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Old 17-06-2006, 07:39   #16
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Nickel aluminum bronze was developed for the USNavy atomic sub program. Was extremely strong when forged, resisted corrosion, etc. and was much much cheaper than Cu-Ni or Monel, CuNi and Monel being the BEST alloys vs. seawater.

Im simply amazed that folks dont use zinc or zinc/magnesium anodes attached to their chains/anchors for long term mooring, etc. You need something less noble than the standard zinc galvanizing so the galvanizing doesnt become the primary sacrificial anode. Simple!
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Old 17-06-2006, 08:19   #17
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I appreciate the idea of structural failure from galvanic and crevice corrosion of stainless steel. In fact, all materials have the "vulnerabilities" and limits.

I am seriously curious to learn about the rate or number of stainless anchor gear failures. Is this documented? Hown does the insurance industry feel about this issue. They presumably have a vested interest in avoiding payouts for losses due to matereial failures.

Do insurance policies every have exclusions for things like ss anchoring gear?

Any thoughts?

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Old 17-06-2006, 15:53   #18
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There is not a failure rate that would rate 'serious concern', as yet. There are a lot more failures of steel.

Look at any superboat, all stainless. If it were a problem it would not be there. There is a huge amount of Urban Myth with stainless and the same failures get used many many times. I would not have a problem using SS on an anchor system but I would bear its limitations in mind, just like most stuff. One limit being used in an extended underwater situation hence i probably would use steel on my extended crusier. Bimbling around back home here SS is fine.

The 'as yet' comment above is due to the growing amount out of the east. This stuff can be good as anyone elses but usually is a lot worse. As more of this get used the failures will increase, same applies to steel.

Richhh many do have anodes on mooring and anchor rodes. We actually make one spcifically for moorings. In some places it doubles the life of the mooring.

Gord, taking to the AC and Volvo lads the problem with Titanium is it's brittleness. Just hate shock loads soooo much.... just like anything that high tensile inc. G70 chains. Damn strong and light but prone to cracking. The parts they use get replaced very often and/or x-rayed/tested a lot. Good to use in places but maintenance heavy and could let go without warning. Notice all the dramas the Volvo boats were having until they swapped the titanium back to Stainless.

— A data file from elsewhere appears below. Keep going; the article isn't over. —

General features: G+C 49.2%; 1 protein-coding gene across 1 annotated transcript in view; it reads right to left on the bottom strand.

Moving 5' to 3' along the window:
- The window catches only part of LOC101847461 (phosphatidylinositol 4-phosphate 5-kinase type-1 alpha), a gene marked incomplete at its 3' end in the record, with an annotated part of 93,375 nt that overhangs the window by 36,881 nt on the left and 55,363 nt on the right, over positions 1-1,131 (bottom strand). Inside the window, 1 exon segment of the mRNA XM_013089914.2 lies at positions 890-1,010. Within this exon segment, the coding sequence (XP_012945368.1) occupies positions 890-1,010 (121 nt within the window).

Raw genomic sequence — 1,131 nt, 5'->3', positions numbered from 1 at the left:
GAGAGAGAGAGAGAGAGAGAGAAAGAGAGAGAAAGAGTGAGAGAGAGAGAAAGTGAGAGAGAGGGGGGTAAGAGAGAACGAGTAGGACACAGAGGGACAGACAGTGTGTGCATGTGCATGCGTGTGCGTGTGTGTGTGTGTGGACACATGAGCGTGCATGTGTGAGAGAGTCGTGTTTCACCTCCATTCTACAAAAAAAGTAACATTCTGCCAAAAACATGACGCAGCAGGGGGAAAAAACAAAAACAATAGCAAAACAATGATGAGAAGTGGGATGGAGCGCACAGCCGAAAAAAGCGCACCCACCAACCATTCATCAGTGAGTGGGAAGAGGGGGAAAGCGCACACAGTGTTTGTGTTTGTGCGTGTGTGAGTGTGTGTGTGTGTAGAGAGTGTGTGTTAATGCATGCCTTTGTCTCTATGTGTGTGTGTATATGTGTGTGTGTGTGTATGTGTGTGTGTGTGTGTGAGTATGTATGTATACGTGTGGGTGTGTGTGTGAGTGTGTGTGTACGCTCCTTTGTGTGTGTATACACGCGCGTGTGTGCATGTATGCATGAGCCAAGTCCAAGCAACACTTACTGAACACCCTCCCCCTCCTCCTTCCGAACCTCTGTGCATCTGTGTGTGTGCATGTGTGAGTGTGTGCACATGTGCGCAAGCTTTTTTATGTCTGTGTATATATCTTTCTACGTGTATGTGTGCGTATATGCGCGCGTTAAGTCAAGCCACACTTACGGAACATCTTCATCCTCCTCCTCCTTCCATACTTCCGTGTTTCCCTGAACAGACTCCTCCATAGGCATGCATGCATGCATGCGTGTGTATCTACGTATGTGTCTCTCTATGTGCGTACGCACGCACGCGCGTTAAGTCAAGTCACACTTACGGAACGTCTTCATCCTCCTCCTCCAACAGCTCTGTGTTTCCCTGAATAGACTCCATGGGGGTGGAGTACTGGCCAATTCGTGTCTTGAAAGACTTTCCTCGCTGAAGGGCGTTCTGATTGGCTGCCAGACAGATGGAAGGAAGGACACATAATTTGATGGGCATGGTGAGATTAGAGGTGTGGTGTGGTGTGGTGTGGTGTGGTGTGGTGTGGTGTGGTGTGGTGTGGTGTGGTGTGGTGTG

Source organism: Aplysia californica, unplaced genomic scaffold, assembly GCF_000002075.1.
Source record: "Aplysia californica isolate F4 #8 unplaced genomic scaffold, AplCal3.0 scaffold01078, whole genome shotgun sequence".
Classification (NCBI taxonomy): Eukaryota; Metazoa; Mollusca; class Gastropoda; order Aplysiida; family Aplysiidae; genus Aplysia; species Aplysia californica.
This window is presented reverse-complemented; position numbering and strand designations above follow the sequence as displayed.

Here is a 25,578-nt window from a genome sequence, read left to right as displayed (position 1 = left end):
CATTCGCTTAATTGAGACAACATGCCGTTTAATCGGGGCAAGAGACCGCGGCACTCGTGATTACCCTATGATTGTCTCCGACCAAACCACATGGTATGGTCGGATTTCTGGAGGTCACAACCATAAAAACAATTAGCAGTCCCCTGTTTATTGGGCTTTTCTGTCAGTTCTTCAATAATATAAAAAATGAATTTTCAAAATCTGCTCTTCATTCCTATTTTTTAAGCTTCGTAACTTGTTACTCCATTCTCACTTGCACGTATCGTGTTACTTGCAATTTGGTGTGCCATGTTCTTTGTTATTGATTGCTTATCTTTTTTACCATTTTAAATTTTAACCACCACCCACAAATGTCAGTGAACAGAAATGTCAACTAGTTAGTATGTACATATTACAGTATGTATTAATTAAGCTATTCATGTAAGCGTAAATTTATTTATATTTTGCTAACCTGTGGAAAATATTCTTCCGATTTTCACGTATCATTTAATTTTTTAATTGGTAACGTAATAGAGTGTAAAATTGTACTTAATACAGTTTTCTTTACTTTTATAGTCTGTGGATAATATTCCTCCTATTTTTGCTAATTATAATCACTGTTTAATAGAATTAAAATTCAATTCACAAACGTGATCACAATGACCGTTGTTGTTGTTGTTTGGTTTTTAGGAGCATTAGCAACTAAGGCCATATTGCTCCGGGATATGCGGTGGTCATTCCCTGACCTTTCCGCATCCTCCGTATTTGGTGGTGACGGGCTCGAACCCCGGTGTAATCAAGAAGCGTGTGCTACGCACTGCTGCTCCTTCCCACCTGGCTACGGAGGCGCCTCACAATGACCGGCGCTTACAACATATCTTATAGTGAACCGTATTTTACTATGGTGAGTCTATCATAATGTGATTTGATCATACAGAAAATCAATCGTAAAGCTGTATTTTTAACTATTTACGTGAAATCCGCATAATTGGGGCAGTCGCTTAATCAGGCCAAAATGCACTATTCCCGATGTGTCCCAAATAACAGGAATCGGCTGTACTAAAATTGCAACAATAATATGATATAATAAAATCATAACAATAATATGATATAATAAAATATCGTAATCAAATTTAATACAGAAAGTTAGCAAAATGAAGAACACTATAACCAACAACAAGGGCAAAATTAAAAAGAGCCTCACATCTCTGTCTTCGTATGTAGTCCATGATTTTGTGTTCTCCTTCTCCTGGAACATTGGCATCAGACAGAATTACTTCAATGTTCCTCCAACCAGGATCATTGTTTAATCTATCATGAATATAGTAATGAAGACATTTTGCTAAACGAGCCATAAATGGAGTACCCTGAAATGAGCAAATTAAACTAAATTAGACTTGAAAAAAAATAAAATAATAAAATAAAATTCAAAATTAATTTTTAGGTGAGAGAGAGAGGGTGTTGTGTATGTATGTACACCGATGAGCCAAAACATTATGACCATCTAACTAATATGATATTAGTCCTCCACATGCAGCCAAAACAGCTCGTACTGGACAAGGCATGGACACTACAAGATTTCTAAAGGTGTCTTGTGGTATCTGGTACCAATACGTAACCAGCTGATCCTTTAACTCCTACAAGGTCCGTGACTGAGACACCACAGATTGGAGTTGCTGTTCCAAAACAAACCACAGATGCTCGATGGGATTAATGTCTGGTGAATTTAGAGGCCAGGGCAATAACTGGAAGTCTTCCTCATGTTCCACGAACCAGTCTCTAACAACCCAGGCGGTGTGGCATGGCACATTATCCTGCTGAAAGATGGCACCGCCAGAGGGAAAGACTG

Point of interest - the first year the Volvo 60's were used in the race some carried plastic anchor chain. The rules did not state metal and plastic was lighter :-)
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Old 17-06-2006, 16:59   #19
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Not to flog a dead horse; but these people actually list Titanium anchors:
http://www.ticotitanium.com/anchor.php

"Titanium - Properties, Advantages and Application Solving The Corrosion Problems in Marine Service " (NACE PAPER # 02170)
http://www.ticotitanium.com/paper.pdf
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Old 17-06-2006, 22:01   #20
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That's an interesting place Gord.
Having a read of the paper and it look as if titanium should be better than 316 SS in a lot of things.

PROPERTY ADVANTAGES
• Density – Weight savings to 50% (and above)
• Low Thermal Expansion = Less Joint Stress
• Thermal Conductivity allows matching (or higher) Heat
Transfer - ideal for Heat Exchanger applications
• Low Elastic Modulus = High Shock Tolerance
• High Yield Strength (min) = High Strength / Weight
Ratio
• Excellent Ballistic properties = used for armor
• Non-Magnetic = No Electronic interference

Maybe all the guys having issues with Ti might need to speak to engineers and go up some sizes :-). One problem they were having lots of in using Ti in chainplates and things like that. They just suddenly let go. If Ti has good shock resistant properties it must be something else. Maybe a plain old simple 'did not build strong enough' issue, size for size SS is stronger.

Intersting read. Does your place resemble a libary Gord, you come up with such great stuff all the time :-)
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Old 19-06-2006, 12:25   #21
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Intersting topic...I have a stainless anchor swivel (goes over my bow roller so nicely) and a stainless Bruce attached to galv BBB chain on my boat - weekending and vacation...I sail in freshwater - I suspect this makes a difference? Should I be on the lookout for problems?